Academic journal article Journal of Marriage and Family

Explaining the Decline in Women's Household Labor: Individual Change and Cohort Differences

Academic journal article Journal of Marriage and Family

Explaining the Decline in Women's Household Labor: Individual Change and Cohort Differences

Article excerpt

Women's hours of housework have declined, but does this change represent shifts in the behavior of individuals or differences across cohorts? Using data from the National Longitudinal Surveys, individual and cohort change in housework are examined over a 13-year period. Responsibility for household tasks declined 10% from 1974-75 to 1987-88. For individual women, changes in housework are associated with life course shifts in time availability as well as with changes in gender attitudes and marital status, but are not related to changes in relative earnings. Cohort differences exist in responsibility for housework in the mid-1970s and they persist over the 13-year period. Overall, these findings suggest that aggregate changes in women's household labor reflect both individual change and cohort differences.

Key Words: housework, life cycle, social change, women.

Women's and men's family roles have undergone enormous change over the last several decades. The traditional nuclear family, composed of a mother-homemaker and a father-provider, is a reality for only a fraction of today's families (Spain & Bianchi, 1996; Sweet & Bumpass, 1987). This change is reflected in the increasing rate of women, particularly mothers, in the paid labor force (Costello & Stone, 1994; Rexroat, 1992; Rindfuss, Brewster, & Kavee, 1996). Commensurate with this shift in family and work patterns, many early scholars expected a parallel drop in women's household labor and a move to a more equitable division of labor both within and outside the household. Indeed, several trend studies using time diary data describe significant drops in women's household labor between the 1960s and the 1990s, and slight increases in men's household labor (Bianchi, Milkie, Sayer, & Robinson, 2000; Gershuny & Robinson, 1988; Robinson & Godbey, 1997), but change has been slow, and women continue to shoulder much greater responsibility for household labor (Shelton & John, 1996).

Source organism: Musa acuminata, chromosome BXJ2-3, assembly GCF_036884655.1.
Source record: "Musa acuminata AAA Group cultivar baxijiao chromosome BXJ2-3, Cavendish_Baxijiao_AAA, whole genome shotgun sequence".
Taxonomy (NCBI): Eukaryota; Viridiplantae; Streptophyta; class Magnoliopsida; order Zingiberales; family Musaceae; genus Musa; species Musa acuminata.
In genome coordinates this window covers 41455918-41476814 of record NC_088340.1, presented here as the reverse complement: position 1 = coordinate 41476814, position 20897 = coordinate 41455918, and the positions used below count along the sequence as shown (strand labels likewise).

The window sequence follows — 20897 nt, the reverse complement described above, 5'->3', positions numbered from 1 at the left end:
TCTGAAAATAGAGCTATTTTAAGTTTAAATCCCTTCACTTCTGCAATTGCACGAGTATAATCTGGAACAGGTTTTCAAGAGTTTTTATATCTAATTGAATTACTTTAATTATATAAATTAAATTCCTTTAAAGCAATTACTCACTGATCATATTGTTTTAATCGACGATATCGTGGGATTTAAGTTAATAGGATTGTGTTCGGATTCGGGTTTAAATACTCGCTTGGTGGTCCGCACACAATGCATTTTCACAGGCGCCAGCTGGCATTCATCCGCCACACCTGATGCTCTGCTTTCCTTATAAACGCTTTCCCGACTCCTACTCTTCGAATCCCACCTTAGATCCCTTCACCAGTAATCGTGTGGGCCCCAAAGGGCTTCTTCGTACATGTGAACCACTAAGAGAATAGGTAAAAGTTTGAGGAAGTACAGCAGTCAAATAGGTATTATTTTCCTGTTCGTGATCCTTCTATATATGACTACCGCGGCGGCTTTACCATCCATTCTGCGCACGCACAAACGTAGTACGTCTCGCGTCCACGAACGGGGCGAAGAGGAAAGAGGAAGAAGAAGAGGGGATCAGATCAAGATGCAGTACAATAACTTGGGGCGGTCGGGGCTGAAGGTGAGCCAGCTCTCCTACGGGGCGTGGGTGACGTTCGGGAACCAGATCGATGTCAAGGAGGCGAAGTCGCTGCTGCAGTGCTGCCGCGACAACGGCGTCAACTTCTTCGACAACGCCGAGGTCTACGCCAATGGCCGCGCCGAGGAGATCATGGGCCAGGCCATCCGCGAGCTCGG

Although recent trend studies of housework suggest there has been a change in the average level of housework done by women (Bianchi et al., 2000; Gershuny & Robinson, 1988; Robinson & Godbey, 1997), it remains unclear how much of that change reflects behavioral changes made by individual women and how much it reflects differences across successive cohorts. At one extreme, if housework behaviors, and the gender relations that underlie them, remained perfectly stable for individuals throughout adulthood, differences in housework behavior across successive cohorts of men and women could still result in change. If cohorts begin adulthood with different behaviors, change will occur as newer cohorts replace the old (Firebaugh & Davis, 1988; Ryder, 1965). At the other extreme, change could also occur if individuals alter their housework behaviors throughout adulthood, regardless of whether cohort behaviors differed when they entered adulthood.

Understanding both types of change is important because it helps us better understand the processes generating these changes and provides greater insight into the potential for future change. Cohort differences, particularly if behaviors are shaped early in the life course and then stabilize in adulthood, are an important source of long-term, stable transformation of behaviors or attitudes (Brewster & Padavic, 2000; Firebaugh & Davis, 1988). In contrast, evidence of behavioral change throughout adulthood suggests behaviors that are more malleable. Patterns of change in housework behavior also provide clues about the stability of these behaviors, the gender relations that underlie them, and which other life changes are most closely associated with adjustments in housework behavior.

In this article, we use two comparable, nationally representative samples of American women drawn from the National Longitudinal Surveys of Mature and Young Women. These two data sets allow us to examine change in housework behavior from the mid-1970s to late 1980s (13 years) for five 5-year cohorts of U. …

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